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The Charlton automatic rifle is one of very, very few examples of a conversion from bolt action to self-loading rifle actually working reasonably well. Typically this sort of project founders in expense and unreliability. Charlton, however, was able to take his vision for providing the New Zealand Home Guard with a new weapon made form obsolete surplus and bring it fully to fruition, with 1500 guns made. They were never fired in anger, but allowed New Zealand to put all of its Bren guns into the field while retaining Charlton as emergency weapons in case of Japanese invasion. Sadly, virtually all were destroyed in a warehouse fire after the war, leaving them extremely rare today.
Many thanks to the Royal Armouries for allowing me to film and disassemble this very scarce automatic rifle! The NFC collection there – perhaps the best military small arms collection in Western Europe – is available by appointment to researchers:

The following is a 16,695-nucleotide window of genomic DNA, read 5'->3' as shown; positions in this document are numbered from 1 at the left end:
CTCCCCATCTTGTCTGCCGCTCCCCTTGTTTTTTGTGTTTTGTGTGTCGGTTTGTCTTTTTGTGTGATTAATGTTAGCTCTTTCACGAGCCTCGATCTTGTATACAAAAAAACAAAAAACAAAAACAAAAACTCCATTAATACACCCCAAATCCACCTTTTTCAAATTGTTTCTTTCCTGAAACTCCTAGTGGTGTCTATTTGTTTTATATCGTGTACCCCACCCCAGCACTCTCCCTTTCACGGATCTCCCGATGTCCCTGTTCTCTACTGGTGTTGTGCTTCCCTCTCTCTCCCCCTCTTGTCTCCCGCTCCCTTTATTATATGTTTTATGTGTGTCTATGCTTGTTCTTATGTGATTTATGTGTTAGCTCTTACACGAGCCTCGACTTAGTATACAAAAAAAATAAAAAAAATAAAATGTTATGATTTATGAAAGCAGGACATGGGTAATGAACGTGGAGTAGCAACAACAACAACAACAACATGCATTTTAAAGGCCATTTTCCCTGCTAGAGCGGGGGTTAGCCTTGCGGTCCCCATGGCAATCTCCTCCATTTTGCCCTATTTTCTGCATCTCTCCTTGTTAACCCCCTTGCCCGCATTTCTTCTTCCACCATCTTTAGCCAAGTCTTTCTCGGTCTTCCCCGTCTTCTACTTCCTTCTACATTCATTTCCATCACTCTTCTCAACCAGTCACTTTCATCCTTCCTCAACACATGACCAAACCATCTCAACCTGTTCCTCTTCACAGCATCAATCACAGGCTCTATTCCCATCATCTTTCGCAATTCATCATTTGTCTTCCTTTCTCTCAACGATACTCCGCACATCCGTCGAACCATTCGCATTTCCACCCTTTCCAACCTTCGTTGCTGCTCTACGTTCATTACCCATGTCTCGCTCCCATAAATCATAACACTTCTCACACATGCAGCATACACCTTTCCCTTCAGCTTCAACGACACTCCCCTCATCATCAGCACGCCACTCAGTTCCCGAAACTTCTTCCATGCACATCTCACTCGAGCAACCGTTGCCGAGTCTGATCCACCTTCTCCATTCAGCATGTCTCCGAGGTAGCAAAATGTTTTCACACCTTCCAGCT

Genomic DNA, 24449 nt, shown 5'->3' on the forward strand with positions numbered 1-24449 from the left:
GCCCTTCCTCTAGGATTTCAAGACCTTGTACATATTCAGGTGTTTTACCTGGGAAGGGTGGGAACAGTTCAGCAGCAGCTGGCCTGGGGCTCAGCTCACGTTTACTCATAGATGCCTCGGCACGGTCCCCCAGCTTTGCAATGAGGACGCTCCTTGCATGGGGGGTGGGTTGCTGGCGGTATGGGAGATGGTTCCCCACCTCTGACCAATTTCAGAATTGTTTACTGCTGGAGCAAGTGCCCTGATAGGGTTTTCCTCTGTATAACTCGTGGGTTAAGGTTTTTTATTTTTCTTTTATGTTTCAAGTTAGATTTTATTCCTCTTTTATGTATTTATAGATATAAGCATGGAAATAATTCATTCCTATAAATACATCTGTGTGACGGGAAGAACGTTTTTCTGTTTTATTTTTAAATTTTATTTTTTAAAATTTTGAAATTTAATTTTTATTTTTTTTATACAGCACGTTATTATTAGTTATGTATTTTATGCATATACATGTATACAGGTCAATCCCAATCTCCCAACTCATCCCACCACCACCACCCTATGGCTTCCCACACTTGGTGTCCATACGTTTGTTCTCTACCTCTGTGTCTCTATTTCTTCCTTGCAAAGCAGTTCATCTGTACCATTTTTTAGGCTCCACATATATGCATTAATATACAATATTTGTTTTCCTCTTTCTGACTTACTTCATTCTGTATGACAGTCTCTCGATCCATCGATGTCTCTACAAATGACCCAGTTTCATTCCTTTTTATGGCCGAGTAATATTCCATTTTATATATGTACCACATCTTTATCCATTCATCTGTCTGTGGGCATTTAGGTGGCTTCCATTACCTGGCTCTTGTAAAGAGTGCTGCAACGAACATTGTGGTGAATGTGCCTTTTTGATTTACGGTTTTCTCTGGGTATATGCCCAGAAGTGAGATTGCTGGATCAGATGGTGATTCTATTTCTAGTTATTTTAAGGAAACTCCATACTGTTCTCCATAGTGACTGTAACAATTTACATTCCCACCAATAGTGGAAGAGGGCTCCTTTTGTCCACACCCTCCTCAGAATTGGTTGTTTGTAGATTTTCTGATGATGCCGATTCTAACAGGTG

You can browse the various Armouries collections online here:
For the whole detailed story on Charlton manufacture, and to download a copy of the manual, check my web site article here:
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At Forgotten Weapons I think the most interesting guns out there are the most obscure ones. I try to search out experimental and prototype weapons and show you how they work, in addition to more conventional guns that you may not have heard of before. You’re much more likely to find a video on the Cei Rigotti or Webley-Fosbery here than an AR or Glock. So, do you want to learn about something new today? Then stick around!